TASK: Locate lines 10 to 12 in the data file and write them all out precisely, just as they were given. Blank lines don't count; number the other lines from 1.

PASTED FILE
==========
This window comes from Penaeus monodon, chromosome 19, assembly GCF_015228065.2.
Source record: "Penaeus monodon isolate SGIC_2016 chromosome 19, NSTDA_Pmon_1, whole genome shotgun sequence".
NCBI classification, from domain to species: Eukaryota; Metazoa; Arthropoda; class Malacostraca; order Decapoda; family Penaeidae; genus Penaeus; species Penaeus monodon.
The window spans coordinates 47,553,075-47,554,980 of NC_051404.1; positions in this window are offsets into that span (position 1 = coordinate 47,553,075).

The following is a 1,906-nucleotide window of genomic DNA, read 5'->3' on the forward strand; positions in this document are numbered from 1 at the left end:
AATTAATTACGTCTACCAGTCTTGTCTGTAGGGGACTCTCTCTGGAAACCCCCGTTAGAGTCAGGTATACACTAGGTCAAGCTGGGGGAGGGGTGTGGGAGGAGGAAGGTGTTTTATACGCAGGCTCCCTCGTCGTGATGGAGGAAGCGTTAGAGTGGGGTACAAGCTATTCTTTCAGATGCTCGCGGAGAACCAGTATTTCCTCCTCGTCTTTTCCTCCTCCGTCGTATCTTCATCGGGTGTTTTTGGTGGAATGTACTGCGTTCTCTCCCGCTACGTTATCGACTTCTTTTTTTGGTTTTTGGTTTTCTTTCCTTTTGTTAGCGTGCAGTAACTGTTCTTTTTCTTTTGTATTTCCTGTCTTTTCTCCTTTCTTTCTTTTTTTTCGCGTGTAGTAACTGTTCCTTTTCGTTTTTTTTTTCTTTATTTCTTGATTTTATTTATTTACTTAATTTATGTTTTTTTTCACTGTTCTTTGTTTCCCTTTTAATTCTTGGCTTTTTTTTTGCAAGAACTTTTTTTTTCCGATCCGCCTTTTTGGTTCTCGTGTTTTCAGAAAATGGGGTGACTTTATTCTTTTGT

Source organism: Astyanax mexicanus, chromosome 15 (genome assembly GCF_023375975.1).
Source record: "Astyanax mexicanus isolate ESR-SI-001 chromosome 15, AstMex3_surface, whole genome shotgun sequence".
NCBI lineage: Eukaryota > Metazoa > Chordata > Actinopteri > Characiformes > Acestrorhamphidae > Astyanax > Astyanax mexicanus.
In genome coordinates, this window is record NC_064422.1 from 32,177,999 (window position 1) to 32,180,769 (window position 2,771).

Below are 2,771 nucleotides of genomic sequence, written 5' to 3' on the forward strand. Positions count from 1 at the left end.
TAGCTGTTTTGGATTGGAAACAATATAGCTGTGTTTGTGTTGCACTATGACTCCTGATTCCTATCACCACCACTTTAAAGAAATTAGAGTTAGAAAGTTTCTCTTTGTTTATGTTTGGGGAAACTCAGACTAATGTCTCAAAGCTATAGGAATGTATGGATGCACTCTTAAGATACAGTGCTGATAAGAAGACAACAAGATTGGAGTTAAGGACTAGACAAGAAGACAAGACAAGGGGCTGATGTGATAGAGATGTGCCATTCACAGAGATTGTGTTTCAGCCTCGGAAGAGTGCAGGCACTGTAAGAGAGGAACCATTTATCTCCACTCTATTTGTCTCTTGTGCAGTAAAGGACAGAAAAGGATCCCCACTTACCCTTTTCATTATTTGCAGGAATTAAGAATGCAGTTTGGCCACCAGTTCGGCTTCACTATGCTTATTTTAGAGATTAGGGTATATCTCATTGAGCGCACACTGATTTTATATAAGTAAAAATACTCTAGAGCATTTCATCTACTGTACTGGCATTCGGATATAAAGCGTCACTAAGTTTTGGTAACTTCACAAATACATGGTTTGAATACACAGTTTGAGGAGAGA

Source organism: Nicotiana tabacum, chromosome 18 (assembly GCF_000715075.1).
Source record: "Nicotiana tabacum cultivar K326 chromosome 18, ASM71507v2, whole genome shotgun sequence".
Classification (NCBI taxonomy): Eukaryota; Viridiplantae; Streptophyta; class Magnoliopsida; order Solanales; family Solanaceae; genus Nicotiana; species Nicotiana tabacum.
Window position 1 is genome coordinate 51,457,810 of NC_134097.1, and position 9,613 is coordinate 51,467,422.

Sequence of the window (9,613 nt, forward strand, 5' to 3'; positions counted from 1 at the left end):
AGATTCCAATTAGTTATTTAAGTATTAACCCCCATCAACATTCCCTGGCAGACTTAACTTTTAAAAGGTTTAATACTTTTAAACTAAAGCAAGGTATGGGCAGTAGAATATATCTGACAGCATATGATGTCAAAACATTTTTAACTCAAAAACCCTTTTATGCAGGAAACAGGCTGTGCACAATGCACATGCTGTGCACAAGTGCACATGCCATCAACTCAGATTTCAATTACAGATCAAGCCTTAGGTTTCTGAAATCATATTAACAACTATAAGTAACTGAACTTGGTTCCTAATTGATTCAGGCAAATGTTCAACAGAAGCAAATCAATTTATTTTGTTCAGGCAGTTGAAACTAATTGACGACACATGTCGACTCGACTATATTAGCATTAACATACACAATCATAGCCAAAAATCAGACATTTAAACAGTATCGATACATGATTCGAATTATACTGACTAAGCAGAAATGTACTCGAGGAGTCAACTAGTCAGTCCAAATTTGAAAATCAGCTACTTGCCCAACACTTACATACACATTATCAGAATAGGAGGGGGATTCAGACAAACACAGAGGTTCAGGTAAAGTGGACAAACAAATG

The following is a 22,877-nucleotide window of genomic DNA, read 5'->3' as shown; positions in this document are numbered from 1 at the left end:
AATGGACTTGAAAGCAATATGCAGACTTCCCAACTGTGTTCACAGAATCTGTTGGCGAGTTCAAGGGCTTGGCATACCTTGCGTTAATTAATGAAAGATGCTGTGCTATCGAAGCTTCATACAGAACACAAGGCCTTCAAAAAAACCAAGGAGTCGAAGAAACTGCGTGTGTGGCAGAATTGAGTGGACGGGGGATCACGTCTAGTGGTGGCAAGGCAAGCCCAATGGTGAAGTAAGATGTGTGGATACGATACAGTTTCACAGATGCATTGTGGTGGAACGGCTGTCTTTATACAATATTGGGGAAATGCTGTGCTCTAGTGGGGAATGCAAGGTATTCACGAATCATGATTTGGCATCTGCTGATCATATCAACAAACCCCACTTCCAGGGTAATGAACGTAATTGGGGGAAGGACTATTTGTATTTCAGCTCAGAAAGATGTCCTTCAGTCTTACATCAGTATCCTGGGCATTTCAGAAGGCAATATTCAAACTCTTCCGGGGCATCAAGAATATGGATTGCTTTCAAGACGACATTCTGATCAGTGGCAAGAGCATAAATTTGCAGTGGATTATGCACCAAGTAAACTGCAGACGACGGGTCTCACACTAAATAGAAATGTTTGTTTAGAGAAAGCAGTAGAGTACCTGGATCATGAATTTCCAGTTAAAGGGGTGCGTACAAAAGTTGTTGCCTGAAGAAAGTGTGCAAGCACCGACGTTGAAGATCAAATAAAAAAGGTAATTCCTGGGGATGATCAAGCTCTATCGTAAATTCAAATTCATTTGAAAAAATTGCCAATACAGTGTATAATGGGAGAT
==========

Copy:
In genome coordinates, this window is record NC_064422.1 from 32,177,999 (window position 1) to 32,180,769 (window position 2,771).

Below are 2,771 nucleotides of genomic sequence, written 5' to 3' on the forward strand. Positions count from 1 at the left end.
TAGCTGTTTTGGATTGGAAACAATATAGCTGTGTTTGTGTTGCACTATGACTCCTGATTCCTATCACCACCACTTTAAAGAAATTAGAGTTAGAAAGTTTCTCTTTGTTTATGTTTGGGGAAACTCAGACTAATGTCTCAAAGCTATAGGAATGTATGGATGCACTCTTAAGATACAGTGCTGATAAGAAGACAACAAGATTGGAGTTAAGGACTAGACAAGAAGACAAGACAAGGGGCTGATGTGATAGAGATGTGCCATTCACAGAGATTGTGTTTCAGCCTCGGAAGAGTGCAGGCACTGTAAGAGAGGAACCATTTATCTCCACTCTATTTGTCTCTTGTGCAGTAAAGGACAGAAAAGGATCCCCACTTACCCTTTTCATTATTTGCAGGAATTAAGAATGCAGTTTGGCCACCAGTTCGGCTTCACTATGCTTATTTTAGAGATTAGGGTATATCTCATTGAGCGCACACTGATTTTATATAAGTAAAAATACTCTAGAGCATTTCATCTACTGTACTGGCATTCGGATATAAAGCGTCACTAAGTTTTGGTAACTTCACAAATACATGGTTTGAATACACAGTTTGAGGAGAGA